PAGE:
for example, the exhibit taking place at cornish college of the arts library, in seattle, washington, sounds fascinating:
- On May 24, 2005, the U.S. Department of Education released a Notice of Implementation, announcing that all educational institutions receiving federal funding must provide an educational program commemorating the September 17, 1787 signing of the Constitution.
This year, in honor of Constitution Day, an exhibit will be installed in the Cornish College of the Arts' Library to facilitate reflection and understanding of separation of powers. On display during the second half of September, the display treats the current controversy over George W. Bush's extensive use of presidential signing statements. Selected statements have been put up in the library. The purpose of the installation is to engage students in a contemplation of the importance of separation of powers, and the responsibilities we have as citizens to be aware of how our government works.
- The library at Colby-Sawyer College will be hosting a display of materials on globalization, free speech, freedom of religion, and life after 9/11. We will include reproductions of reports from our student newspaper of September, 2001, and welcome the campus community for ritual and discussion to commemorate the events of 9/11/01.
- The September Project 2006:
Democracy and Informed Citizenry
Free Speech 101: the Utah Valley Uproar over Michael Moore
Monday, September 11 - 11:45 A.M. - 1:00 P.M. at the Hinckley Institute of Politics Caucus Room in 255 OSH: Joseph Vogel, UVSC graduate and author of Free Speech 101: the Utah Valley Uproar over Michael Moore, will speak about the experience of bringing filmmaker Michael Moore to the UVSC campus. Vogel will be signing books at the U of U Bookstore following the lecture.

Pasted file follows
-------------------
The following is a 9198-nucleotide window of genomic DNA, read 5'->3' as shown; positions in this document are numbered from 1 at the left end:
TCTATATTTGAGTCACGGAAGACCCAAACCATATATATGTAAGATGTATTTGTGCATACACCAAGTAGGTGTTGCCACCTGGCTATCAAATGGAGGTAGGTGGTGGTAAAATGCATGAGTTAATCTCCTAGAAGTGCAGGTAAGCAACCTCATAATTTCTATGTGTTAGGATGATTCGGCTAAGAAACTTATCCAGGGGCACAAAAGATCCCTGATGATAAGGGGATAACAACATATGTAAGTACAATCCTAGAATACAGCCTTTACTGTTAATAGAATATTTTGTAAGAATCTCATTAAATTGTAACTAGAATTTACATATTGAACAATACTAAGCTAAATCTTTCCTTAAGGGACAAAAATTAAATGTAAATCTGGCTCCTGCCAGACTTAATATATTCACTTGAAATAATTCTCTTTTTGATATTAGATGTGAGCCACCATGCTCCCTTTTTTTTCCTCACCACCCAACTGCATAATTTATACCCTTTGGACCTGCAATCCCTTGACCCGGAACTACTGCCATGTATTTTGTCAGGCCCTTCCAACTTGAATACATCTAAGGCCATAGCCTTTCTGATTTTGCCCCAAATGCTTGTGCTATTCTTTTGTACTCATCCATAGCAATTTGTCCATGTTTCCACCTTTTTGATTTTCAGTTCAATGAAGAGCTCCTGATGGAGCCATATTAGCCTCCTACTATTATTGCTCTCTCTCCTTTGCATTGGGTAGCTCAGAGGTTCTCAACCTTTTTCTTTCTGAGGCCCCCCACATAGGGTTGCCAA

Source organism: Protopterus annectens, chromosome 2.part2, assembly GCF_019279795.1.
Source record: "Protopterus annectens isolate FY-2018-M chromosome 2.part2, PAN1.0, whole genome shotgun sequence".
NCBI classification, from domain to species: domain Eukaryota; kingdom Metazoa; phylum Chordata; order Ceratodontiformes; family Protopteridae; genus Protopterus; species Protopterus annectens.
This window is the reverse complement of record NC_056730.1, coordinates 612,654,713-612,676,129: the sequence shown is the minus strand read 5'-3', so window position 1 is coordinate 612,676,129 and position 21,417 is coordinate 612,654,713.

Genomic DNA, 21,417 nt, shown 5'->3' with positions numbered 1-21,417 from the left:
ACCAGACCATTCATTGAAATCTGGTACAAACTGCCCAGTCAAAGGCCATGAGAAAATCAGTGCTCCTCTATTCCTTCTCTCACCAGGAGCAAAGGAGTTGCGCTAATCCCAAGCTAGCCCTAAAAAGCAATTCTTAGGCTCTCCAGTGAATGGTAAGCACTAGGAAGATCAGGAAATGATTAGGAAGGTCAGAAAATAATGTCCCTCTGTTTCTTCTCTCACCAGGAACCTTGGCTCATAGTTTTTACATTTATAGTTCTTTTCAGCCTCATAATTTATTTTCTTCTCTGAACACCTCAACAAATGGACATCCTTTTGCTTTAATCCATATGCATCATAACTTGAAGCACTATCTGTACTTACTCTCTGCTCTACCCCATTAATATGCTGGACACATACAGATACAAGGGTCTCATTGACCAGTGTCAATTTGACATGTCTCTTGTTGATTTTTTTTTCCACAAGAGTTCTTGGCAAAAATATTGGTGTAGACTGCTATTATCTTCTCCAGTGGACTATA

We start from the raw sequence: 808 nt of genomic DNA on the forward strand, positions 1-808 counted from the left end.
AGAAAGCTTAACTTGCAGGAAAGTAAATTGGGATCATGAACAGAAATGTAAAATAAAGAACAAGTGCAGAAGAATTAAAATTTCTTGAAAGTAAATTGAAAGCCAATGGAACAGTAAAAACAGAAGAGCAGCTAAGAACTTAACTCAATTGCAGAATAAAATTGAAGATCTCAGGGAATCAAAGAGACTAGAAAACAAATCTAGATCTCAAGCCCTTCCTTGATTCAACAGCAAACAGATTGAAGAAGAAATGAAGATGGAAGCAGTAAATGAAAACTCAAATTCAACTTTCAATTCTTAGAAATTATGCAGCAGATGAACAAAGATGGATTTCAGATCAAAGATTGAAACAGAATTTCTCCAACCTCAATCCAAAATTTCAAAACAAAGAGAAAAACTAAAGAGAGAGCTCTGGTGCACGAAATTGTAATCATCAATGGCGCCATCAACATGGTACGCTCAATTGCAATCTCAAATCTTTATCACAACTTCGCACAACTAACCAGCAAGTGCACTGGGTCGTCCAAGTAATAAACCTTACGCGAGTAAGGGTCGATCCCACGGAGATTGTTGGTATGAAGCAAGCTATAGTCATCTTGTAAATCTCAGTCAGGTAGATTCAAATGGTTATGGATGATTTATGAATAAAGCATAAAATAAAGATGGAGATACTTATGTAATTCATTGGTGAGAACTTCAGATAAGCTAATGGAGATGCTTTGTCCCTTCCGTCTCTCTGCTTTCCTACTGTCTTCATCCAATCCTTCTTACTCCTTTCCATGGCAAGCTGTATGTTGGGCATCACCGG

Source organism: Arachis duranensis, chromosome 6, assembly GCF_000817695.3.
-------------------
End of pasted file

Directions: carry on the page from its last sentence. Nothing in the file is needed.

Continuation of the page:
The U.S. Immigration Debate: Local Issues and Global Implications
Wednesday, September 20 - 12:00 P.M. - 1:00 P.M. in Libby Gardner Hall: Rachel Swarns, Washington correspondent for The New York Times since 2003, will speak about the issue of immigration and the surrounding politics. Previously she served as chief of The Times bureau in Johannesburg and on the metro desk covering social services, including welfare reform and foster care in New York City. Before joining The Times, Ms. Swarns was a reporter at The Miami Herald from 1991 until 1995 covering immigration, housing, federal courts and general assignments. Before that she was with The St. Petersburg Times covering criminal courts.
The Broken Branch and its Impact on Citizen Involvement
Thursday, September 21 - 10:45 A.M. - 12:00 P.M. in the Hinckley Institute of Politics Caucus Room, 255 OSH: Thomas Mann, Brookings Institute scholar and author of The Broken Branch: How Congress is Failing America and How to Get it Back on Track, will speak about the role and history of the U.S. Congress and its impact on citizen involvement in the democratic process. The Sam Rich Program in
International Politics has sponsored the filming of this event. Mann will be signing books at Sam Weller's Bookstore on September 20 at 8:00 PM.
"Democracy and Informed Citizenry" Book Displays
Student Government sponsored 9/11 Memorial Event